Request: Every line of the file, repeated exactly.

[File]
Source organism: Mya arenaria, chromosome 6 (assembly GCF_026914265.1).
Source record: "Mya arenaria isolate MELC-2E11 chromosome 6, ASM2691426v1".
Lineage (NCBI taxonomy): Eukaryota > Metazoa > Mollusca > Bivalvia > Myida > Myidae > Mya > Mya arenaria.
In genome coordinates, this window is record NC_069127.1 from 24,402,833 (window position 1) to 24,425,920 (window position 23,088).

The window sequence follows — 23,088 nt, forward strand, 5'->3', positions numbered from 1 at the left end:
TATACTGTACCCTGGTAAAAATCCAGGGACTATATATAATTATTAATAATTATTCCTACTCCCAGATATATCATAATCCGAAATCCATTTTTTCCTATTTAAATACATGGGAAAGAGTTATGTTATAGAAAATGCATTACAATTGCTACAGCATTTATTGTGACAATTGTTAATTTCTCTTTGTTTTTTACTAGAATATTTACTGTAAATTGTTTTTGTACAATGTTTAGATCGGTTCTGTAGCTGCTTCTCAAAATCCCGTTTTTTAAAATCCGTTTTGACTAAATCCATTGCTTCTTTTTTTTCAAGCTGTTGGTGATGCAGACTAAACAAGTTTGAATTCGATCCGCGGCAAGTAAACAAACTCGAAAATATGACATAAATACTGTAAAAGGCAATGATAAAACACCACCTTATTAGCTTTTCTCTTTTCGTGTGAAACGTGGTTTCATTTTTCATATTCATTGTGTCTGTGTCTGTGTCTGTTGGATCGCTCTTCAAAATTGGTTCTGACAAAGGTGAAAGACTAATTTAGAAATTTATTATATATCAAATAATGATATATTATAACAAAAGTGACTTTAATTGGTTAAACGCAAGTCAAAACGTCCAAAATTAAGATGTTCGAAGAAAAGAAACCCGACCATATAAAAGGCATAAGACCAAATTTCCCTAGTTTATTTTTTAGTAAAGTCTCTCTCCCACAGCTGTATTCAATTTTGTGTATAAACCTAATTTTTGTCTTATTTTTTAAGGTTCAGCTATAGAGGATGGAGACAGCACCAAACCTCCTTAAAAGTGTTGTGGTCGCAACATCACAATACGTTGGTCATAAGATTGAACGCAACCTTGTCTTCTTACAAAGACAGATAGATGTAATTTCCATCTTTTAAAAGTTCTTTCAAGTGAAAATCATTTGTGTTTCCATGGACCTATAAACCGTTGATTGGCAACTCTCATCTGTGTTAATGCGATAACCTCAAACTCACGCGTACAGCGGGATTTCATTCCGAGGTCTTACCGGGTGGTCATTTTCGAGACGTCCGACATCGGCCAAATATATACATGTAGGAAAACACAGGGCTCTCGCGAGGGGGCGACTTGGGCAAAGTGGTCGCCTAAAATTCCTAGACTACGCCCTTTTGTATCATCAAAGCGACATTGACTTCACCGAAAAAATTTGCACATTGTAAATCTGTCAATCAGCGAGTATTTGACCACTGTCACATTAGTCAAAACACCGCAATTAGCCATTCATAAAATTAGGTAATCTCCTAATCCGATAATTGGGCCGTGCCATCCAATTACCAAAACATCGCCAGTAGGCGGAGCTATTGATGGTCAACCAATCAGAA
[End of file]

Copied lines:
Source organism: Mya arenaria, chromosome 6 (assembly GCF_026914265.1).
Source record: "Mya arenaria isolate MELC-2E11 chromosome 6, ASM2691426v1".
Lineage (NCBI taxonomy): Eukaryota > Metazoa > Mollusca > Bivalvia > Myida > Myidae > Mya > Mya arenaria.
In genome coordinates, this window is record NC_069127.1 from 24,402,833 (window position 1) to 24,425,920 (window position 23,088).

The window sequence follows — 23,088 nt, forward strand, 5'->3', positions numbered from 1 at the left end:
TATACTGTACCCTGGTAAAAATCCAGGGACTATATATAATTATTAATAATTATTCCTACTCCCAGATATATCATAATCCGAAATCCATTTTTTCCTATTTAAATACATGGGAAAGAGTTATGTTATAGAAAATGCATTACAATTGCTACAGCATTTATTGTGACAATTGTTAATTTCTCTTTGTTTTTTACTAGAATATTTACTGTAAATTGTTTTTGTACAATGTTTAGATCGGTTCTGTAGCTGCTTCTCAAAATCCCGTTTTTTAAAATCCGTTTTGACTAAATCCATTGCTTCTTTTTTTTCAAGCTGTTGGTGATGCAGACTAAACAAGTTTGAATTCGATCCGCGGCAAGTAAACAAACTCGAAAATATGACATAAATACTGTAAAAGGCAATGATAAAACACCACCTTATTAGCTTTTCTCTTTTCGTGTGAAACGTGGTTTCATTTTTCATATTCATTGTGTCTGTGTCTGTGTCTGTTGGATCGCTCTTCAAAATTGGTTCTGACAAAGGTGAAAGACTAATTTAGAAATTTATTATATATCAAATAATGATATATTATAACAAAAGTGACTTTAATTGGTTAAACGCAAGTCAAAACGTCCAAAATTAAGATGTTCGAAGAAAAGAAACCCGACCATATAAAAGGCATAAGACCAAATTTCCCTAGTTTATTTTTTAGTAAAGTCTCTCTCCCACAGCTGTATTCAATTTTGTGTATAAACCTAATTTTTGTCTTATTTTTTAAGGTTCAGCTATAGAGGATGGAGACAGCACCAAACCTCCTTAAAAGTGTTGTGGTCGCAACATCACAATACGTTGGTCATAAGATTGAACGCAACCTTGTCTTCTTACAAAGACAGATAGATGTAATTTCCATCTTTTAAAAGTTCTTTCAAGTGAAAATCATTTGTGTTTCCATGGACCTATAAACCGTTGATTGGCAACTCTCATCTGTGTTAATGCGATAACCTCAAACTCACGCGTACAGCGGGATTTCATTCCGAGGTCTTACCGGGTGGTCATTTTCGAGACGTCCGACATCGGCCAAATATATACATGTAGGAAAACACAGGGCTCTCGCGAGGGGGCGACTTGGGCAAAGTGGTCGCCTAAAATTCCTAGACTACGCCCTTTTGTATCATCAAAGCGACATTGACTTCACCGAAAAAATTTGCACATTGTAAATCTGTCAATCAGCGAGTATTTGACCACTGTCACATTAGTCAAAACACCGCAATTAGCCATTCATAAAATTAGGTAATCTCCTAATCCGATAATTGGGCCGTGCCATCCAATTACCAAAACATCGCCAGTAGGCGGAGCTATTGATGGTCAACCAATCAGAA